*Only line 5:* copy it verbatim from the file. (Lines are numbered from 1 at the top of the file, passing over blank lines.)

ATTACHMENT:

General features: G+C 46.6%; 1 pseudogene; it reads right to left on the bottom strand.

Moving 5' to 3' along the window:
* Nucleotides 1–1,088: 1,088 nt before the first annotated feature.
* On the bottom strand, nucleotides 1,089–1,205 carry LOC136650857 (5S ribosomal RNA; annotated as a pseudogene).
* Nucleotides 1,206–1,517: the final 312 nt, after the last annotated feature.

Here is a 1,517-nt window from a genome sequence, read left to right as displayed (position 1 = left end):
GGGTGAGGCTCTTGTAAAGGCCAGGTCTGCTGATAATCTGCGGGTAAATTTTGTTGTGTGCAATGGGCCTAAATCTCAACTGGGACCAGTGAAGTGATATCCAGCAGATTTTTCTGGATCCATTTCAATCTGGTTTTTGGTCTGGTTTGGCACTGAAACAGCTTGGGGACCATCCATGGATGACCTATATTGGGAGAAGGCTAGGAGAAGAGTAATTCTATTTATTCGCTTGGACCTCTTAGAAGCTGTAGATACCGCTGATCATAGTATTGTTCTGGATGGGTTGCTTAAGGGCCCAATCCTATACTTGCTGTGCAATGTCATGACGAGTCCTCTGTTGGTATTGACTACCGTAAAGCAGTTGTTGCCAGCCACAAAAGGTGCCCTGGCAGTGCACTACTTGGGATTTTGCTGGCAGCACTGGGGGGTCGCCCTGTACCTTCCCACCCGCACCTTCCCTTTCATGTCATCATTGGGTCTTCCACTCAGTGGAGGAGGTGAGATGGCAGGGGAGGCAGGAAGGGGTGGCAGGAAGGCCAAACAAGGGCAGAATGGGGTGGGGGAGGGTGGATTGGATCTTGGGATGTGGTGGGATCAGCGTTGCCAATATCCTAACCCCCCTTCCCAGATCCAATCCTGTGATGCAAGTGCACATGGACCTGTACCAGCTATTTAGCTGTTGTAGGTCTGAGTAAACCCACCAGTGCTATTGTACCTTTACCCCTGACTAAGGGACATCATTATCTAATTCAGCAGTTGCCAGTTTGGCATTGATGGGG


* Nucleotides 1,206–1,517: the final 312 nt, after the last annotated feature.